Nightmares about automation can conjure up images of shiny robots toiling away tirelessly without ever making an error or requiring a break. At first, they are relegated to performing menial and repetitive tasks that can easily be programmed.
Over time, these robots become more intelligent and begin to exhibit characteristics that allow them to take on more complicated roles in business and industry. Authors of dystopian epics often envision a future where humans are no longer necessary and have become subservient to their automated creations.
An alternate view of the relationship between robots and humans as technology continues to progress is one of collaboration designed to enhance the lives of everyone in society. In this scenario, the human element of society retains its superior standing while taking advantage of the reliability and functionality of advanced robotic counterparts. From the perspective of an interested human observer, this is the more preferred outcome.
A fact that is sometimes overlooked in discussions of automated robotic interaction with humans is that the type of work robots can perform has advanced and now goes far beyond simple assembly-line applications. Robots can appear to demonstrate impressive levels of intelligence that disguise the fact that they are simply advanced programmatic creations.
The technological advances in fields such as artificial intelligence (AI) and machine learning (ML) have made it possible to develop what can be termed software robots. They use robotic process automation techniques to mimic the human response to workplace activities and can exercise judgment in performing their tasks. You have likely encountered software robots, or bots, while surfing the web. That probably wasn’t really a person who asked you how they could help when you landed on a new site.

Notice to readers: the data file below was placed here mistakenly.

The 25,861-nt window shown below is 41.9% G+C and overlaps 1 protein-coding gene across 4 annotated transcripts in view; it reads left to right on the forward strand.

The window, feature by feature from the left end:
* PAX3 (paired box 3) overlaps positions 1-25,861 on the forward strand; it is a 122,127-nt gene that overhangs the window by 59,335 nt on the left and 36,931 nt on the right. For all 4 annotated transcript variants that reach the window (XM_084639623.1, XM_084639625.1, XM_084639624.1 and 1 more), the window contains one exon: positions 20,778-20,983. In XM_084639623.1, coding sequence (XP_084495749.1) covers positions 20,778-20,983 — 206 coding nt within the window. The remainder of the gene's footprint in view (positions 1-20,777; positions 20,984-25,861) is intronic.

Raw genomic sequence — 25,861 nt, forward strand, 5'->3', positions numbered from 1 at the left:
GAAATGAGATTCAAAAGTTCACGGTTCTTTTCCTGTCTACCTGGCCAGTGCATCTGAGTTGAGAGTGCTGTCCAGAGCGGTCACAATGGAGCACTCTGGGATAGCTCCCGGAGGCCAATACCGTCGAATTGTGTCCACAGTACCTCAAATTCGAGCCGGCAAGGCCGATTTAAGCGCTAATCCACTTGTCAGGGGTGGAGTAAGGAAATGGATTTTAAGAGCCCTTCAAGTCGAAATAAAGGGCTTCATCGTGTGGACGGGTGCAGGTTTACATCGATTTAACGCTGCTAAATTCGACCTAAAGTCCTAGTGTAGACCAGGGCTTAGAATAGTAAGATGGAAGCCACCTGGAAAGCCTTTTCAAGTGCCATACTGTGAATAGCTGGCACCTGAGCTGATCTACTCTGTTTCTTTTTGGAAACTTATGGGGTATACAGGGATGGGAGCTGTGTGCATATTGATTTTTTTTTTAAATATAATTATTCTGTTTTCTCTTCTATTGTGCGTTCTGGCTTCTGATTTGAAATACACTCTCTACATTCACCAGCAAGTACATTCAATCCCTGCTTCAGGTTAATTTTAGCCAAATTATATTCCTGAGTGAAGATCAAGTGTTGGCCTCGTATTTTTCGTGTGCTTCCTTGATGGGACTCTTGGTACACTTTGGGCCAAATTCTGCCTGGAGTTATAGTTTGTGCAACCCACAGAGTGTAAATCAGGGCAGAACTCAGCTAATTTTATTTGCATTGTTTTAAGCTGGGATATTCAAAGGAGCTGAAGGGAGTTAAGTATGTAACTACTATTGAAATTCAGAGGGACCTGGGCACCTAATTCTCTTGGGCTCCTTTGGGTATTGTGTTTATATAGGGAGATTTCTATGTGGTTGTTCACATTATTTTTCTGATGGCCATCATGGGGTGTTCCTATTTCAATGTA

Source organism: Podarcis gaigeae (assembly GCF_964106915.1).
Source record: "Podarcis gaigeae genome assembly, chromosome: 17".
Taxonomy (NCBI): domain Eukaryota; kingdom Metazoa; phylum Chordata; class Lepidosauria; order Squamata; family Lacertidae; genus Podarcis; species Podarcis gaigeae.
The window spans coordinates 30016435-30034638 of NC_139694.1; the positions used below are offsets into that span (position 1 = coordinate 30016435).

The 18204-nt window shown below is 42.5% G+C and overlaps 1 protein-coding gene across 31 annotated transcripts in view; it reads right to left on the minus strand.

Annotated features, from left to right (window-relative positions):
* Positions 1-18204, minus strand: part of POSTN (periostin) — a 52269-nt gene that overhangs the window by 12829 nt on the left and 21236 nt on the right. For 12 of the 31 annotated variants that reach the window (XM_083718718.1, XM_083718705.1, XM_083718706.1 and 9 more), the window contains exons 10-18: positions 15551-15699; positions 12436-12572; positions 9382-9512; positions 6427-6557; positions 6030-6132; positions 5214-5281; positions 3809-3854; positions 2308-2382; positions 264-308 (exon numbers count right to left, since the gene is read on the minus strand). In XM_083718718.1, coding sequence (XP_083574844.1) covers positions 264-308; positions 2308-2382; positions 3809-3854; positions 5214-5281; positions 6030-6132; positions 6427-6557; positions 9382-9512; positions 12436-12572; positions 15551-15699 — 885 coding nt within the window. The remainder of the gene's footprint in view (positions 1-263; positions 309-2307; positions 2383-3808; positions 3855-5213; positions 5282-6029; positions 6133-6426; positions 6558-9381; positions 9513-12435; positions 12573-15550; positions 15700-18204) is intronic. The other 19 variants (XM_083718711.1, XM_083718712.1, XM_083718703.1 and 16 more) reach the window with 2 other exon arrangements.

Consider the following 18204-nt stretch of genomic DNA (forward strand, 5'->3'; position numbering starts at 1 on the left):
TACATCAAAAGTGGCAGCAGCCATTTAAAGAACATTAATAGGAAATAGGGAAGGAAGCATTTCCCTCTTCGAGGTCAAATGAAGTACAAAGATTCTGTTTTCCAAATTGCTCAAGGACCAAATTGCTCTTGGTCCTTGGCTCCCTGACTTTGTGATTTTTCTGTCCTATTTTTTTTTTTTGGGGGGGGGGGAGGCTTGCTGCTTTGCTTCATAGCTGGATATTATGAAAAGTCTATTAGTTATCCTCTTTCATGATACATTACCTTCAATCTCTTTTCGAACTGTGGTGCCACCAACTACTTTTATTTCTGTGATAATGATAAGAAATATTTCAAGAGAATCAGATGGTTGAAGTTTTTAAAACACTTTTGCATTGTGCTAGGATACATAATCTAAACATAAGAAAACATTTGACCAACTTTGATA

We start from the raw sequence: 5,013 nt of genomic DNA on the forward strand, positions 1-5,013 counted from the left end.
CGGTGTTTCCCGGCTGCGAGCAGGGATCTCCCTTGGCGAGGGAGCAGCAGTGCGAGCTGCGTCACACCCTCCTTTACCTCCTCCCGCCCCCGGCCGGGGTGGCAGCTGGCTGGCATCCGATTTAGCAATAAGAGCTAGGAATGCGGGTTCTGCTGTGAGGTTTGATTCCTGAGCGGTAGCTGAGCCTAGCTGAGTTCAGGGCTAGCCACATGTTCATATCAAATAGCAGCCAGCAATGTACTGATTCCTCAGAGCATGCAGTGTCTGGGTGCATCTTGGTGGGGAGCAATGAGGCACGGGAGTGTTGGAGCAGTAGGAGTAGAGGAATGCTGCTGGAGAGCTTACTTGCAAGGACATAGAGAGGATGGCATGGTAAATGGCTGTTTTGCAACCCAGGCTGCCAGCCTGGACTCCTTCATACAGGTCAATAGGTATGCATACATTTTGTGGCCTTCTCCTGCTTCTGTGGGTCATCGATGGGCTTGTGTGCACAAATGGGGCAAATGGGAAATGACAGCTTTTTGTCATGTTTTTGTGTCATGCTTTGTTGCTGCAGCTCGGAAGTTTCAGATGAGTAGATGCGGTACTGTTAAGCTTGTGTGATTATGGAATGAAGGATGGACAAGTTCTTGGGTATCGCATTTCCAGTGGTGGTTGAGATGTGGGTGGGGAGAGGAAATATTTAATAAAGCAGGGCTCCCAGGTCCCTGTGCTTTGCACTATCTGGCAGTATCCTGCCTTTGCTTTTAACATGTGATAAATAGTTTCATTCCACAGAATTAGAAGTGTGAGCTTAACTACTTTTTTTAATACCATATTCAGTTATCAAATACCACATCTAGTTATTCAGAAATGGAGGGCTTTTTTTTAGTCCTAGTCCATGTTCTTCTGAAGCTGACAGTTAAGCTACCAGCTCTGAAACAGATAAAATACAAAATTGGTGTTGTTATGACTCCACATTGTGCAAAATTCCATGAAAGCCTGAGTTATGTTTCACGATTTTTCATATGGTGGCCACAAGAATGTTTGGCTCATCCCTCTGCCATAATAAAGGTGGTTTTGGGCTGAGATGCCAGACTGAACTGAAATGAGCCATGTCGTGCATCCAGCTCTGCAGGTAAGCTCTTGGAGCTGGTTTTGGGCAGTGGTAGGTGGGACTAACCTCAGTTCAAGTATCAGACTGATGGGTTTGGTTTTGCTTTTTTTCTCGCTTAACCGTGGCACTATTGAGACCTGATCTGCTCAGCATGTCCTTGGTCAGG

As more efficient and functional software robots are developed, a greater number of job categories will be affected to some degree. In many cases, individuals will need to exhibit flexibility and the willingness to learn new skills to adapt to the changes wrought by the introduction of software and hardware robots to the workplace. Database administrators need to be aware, but not afraid, of the potential for collaboration with software robots as they do their job.
Using the Robots Available in SQL Server
An IDERA webcast presented by SQL Server authority Brent Ozar takes an in-depth look at the new class of Robot DBAs that are available in SQL Server 2017, 2019, and Azure. Brent has an inimitable style that synthesizes his deep and extensive knowledge regarding the inner-workings of SQL Server with a delivery intended to connect with the working DBA.
Brent compares the functionality of the robot DBAs present in newer versions of SQL Server to the autocorrect feature on your smartphone or laptop. The robots provide a level of functionality that can assist a human DBA to do a better job, but they are not about to perform a hostile takeover of the database team. The webcast takes a close look at specific robots that have been incorporated into SQL Server. These robots can assist with tasks like:
- Automatic tuning;
- Optimizing batch mode execution;
- Function optimization;
- Memory grant feedback;
- Adaptive joins.
Brent uses his expertise to evaluate the functionality of each robot and lets you know how worthwhile each one is and how it works with different versions of SQL Server. If you want to get the most out of SQL Server, you should watch this video and take advantage of the robots where it makes sense for your shop.
The video includes a discussion of how SQL Diagnostic Manager for SQL Server can help you identify issues that are impacting your SQL Server environment before they start to affect your customers. It’s a comprehensive solution that allows you to monitor, alert, diagnose, and report on database performance and availability. Used in combination with the help provided by SQL Server’s robot DBAs, the tool will keep your SQL Servers operating at peak efficiency.